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Clin Immunol. 2005 Feb;114(2):154-63.

The anti-inflammatory action of methotrexate is not mediated by lymphocyte apoptosis, but by the suppression of activation and adhesion molecules.

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Department of Immunology, Landspitali University Hospital, 101 Reykjavik, Iceland.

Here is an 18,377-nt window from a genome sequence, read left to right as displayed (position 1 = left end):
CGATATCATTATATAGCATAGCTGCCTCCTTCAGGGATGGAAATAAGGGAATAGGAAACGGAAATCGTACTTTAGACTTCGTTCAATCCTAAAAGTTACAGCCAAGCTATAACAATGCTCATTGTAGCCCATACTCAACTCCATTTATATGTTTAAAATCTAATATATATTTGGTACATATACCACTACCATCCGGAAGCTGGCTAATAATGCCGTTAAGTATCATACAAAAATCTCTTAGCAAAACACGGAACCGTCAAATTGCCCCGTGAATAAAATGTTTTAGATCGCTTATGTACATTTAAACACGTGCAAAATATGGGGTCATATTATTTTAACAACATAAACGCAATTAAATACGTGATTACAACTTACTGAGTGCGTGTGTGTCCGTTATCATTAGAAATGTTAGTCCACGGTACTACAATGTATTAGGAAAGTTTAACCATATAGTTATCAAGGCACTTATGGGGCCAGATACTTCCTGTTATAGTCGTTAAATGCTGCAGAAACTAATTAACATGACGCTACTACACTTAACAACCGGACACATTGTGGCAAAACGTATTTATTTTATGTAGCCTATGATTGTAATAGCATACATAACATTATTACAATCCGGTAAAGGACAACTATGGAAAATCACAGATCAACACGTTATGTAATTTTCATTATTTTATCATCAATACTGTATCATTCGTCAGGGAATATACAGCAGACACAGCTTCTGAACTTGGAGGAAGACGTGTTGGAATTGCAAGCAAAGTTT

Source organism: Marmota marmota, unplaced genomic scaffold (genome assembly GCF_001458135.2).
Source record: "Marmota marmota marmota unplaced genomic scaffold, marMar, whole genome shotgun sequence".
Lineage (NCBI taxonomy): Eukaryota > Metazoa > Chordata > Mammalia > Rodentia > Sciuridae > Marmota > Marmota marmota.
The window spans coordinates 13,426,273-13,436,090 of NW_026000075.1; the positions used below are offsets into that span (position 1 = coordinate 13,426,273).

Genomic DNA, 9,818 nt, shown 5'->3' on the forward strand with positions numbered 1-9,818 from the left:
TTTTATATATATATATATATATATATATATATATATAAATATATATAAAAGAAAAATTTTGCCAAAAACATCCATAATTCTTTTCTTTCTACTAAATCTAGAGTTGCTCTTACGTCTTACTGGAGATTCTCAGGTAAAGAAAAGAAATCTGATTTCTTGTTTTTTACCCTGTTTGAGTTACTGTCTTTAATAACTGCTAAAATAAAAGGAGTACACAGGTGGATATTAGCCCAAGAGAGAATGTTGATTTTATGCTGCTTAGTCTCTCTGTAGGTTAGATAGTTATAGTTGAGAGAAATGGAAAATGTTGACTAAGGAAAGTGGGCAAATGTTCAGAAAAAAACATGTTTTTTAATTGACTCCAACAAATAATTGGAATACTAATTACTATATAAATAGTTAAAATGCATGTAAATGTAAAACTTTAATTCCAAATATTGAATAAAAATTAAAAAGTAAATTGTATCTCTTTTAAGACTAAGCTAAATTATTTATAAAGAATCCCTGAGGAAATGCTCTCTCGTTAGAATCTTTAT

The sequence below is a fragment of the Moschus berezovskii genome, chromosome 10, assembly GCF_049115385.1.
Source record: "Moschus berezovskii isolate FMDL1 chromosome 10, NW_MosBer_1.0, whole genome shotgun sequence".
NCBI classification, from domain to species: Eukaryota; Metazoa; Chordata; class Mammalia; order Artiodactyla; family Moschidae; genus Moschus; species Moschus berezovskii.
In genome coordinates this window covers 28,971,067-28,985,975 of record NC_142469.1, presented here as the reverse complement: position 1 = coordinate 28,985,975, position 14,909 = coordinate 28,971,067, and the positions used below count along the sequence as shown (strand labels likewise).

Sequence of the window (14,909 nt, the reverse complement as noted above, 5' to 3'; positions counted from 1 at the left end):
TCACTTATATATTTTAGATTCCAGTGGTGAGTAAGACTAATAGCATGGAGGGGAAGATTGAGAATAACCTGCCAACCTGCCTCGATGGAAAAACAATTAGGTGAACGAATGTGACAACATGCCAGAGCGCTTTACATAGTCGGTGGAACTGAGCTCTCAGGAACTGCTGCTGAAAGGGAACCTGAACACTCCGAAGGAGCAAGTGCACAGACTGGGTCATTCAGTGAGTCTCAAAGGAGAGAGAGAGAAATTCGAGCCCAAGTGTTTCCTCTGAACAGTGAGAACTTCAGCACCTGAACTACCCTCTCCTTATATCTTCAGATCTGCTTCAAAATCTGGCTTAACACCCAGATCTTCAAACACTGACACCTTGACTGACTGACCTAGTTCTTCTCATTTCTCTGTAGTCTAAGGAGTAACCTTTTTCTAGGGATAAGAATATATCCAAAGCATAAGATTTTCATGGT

Low-dose methotrexate (MTX) is an established and highly effective treatment for severe psoriasis and rheumatoid arthritis; however, its mechanism of action remains unclear. We investigated the effects of low-dose MTX on antigen-stimulated peripheral blood mononuclear cells and explored through which cellular pathways these effects are mediated. We show that MTX caused a dose-dependent suppression of T cell activation and adhesion molecule expression, and this was not due to lymphocyte apoptosis. The suppression of intercellular adhesion molecule (ICAM)-1 was adenosine and folate-dependent, while MTX suppression of the skin-homing cutaneous lymphocyte-associated antigen (CLA) was adenosine-independent. The effect of MTX on CLA, but not ICAM-1, required the constant presence of MTX in cultures. Thus, the suppression of T cell activation and T cell adhesion molecule expression, rather than apoptosis, mediated in part by adenosine or polyglutamated MTX or both, are important mechanisms in the anti-inflammatory action of MTX.

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